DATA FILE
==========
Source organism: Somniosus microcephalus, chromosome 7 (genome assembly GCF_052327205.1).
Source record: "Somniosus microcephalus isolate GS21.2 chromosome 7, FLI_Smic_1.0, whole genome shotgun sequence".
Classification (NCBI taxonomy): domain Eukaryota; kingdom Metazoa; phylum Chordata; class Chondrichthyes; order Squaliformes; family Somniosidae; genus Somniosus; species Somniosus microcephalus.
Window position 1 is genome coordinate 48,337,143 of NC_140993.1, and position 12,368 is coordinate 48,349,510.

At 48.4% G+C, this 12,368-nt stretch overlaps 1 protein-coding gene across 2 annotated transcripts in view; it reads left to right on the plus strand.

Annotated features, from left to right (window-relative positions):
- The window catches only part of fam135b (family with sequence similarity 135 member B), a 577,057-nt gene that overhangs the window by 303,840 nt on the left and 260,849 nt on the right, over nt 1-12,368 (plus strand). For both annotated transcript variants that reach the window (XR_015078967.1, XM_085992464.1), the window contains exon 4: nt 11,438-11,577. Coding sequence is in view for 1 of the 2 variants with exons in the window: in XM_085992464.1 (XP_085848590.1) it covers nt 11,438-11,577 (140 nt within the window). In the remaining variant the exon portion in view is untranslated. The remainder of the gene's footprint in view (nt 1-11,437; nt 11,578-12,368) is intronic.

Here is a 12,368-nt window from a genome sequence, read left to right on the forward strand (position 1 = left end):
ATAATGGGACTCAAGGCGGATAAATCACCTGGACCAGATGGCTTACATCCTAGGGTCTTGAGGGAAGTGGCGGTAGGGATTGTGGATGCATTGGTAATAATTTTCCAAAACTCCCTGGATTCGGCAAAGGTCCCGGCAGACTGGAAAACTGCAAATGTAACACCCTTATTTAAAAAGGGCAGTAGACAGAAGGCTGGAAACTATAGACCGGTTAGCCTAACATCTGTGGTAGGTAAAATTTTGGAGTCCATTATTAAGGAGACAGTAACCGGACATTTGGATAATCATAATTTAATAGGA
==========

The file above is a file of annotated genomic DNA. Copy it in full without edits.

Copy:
Source organism: Somniosus microcephalus, chromosome 7 (genome assembly GCF_052327205.1).
Source record: "Somniosus microcephalus isolate GS21.2 chromosome 7, FLI_Smic_1.0, whole genome shotgun sequence".
Classification (NCBI taxonomy): domain Eukaryota; kingdom Metazoa; phylum Chordata; class Chondrichthyes; order Squaliformes; family Somniosidae; genus Somniosus; species Somniosus microcephalus.
Window position 1 is genome coordinate 48,337,143 of NC_140993.1, and position 12,368 is coordinate 48,349,510.

At 48.4% G+C, this 12,368-nt stretch overlaps 1 protein-coding gene across 2 annotated transcripts in view; it reads left to right on the plus strand.

Annotated features, from left to right (window-relative positions):
- The window catches only part of fam135b (family with sequence similarity 135 member B), a 577,057-nt gene that overhangs the window by 303,840 nt on the left and 260,849 nt on the right, over nt 1-12,368 (plus strand). For both annotated transcript variants that reach the window (XR_015078967.1, XM_085992464.1), the window contains exon 4: nt 11,438-11,577. Coding sequence is in view for 1 of the 2 variants with exons in the window: in XM_085992464.1 (XP_085848590.1) it covers nt 11,438-11,577 (140 nt within the window). In the remaining variant the exon portion in view is untranslated. The remainder of the gene's footprint in view (nt 1-11,437; nt 11,578-12,368) is intronic.

Here is a 12,368-nt window from a genome sequence, read left to right on the forward strand (position 1 = left end):
ATAATGGGACTCAAGGCGGATAAATCACCTGGACCAGATGGCTTACATCCTAGGGTCTTGAGGGAAGTGGCGGTAGGGATTGTGGATGCATTGGTAATAATTTTCCAAAACTCCCTGGATTCGGCAAAGGTCCCGGCAGACTGGAAAACTGCAAATGTAACACCCTTATTTAAAAAGGGCAGTAGACAGAAGGCTGGAAACTATAGACCGGTTAGCCTAACATCTGTGGTAGGTAAAATTTTGGAGTCCATTATTAAGGAGACAGTAACCGGACATTTGGATAATCATAATTTAATAGGA